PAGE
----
A Frozen Pool

Just about a year ago I stumbled upon a frozen pool on a very frosty and foggy day. It was not too far from home and only a stones throw from a road. Even though close to road it had sense of isolation and gloom. For me a pleasant surprise, the location and prevailing weather conditions presented some useful opportunities and I made as good a use of them while they existed. I am particularly attracted to winter colour, very muted.

It has taken me a year to decide whether or not the images would be worthy of displaying as a standalone gallery within my web site. I was pleased with the images but unsure as to whether or not they would appeal to non-photographers. By chance I posted one on Twitter and was pleasantly surprised by the positive responses to that image. So I decided to take the plunge.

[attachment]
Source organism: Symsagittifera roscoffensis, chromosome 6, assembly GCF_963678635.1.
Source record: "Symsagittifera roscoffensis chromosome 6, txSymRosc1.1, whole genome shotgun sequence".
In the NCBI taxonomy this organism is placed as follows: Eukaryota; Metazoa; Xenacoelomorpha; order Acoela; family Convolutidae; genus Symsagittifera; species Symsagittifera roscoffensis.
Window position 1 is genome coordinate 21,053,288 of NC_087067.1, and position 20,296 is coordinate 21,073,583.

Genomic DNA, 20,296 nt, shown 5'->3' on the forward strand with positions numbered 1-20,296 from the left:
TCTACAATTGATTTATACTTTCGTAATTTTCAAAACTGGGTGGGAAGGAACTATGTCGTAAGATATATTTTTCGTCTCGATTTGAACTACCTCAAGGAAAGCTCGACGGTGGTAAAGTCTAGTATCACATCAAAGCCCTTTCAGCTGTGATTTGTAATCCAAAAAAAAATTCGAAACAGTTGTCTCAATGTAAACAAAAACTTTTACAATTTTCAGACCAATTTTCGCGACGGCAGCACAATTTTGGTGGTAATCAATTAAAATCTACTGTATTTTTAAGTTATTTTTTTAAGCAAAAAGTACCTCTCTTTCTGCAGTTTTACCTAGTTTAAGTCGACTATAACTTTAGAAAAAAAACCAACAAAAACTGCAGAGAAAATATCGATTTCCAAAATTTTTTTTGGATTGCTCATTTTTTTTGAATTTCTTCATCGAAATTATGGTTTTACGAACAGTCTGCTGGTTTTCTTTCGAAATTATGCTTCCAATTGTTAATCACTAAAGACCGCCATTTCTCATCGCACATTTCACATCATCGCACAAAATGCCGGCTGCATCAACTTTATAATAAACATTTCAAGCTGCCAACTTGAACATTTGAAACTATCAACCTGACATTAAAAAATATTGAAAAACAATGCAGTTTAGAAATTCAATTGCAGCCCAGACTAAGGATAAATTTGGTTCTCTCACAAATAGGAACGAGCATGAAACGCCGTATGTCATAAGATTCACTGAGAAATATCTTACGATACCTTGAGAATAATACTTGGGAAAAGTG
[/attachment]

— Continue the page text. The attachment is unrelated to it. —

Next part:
It would be useful if I can go back there when similar conditions occur to see if I can improve on the images I captured last year.

I hope you will have a look but in the meantime here are a couple of those images.......


Decisions, decisions......

We all make them, constantly, many subconsciously but some are more necessary than others, so let me tell you about some recent ones of mine and what they led to.

Circumstances beyond my control this year have restricted my landscape activities but I was determined to try and find time to get some Autumn light and colour but I wanted the right conditions. The easy decision was where; Epping Forest, the when dependent on circumstances and the weather forecast.

Ideal weather at dawn, frost and mist with some nice low sun. So far so good. As luck would have it a couple of weeks ago the first hard frost was forecast although no mention of mist, it was worth a punt and I had a free day so decision taken, alarm set, flask ready and waiting I went to bed full of hope……mist is not unusual on frosty mornings, especially around wooded areas, the sky was clear, the wind barely perceptible.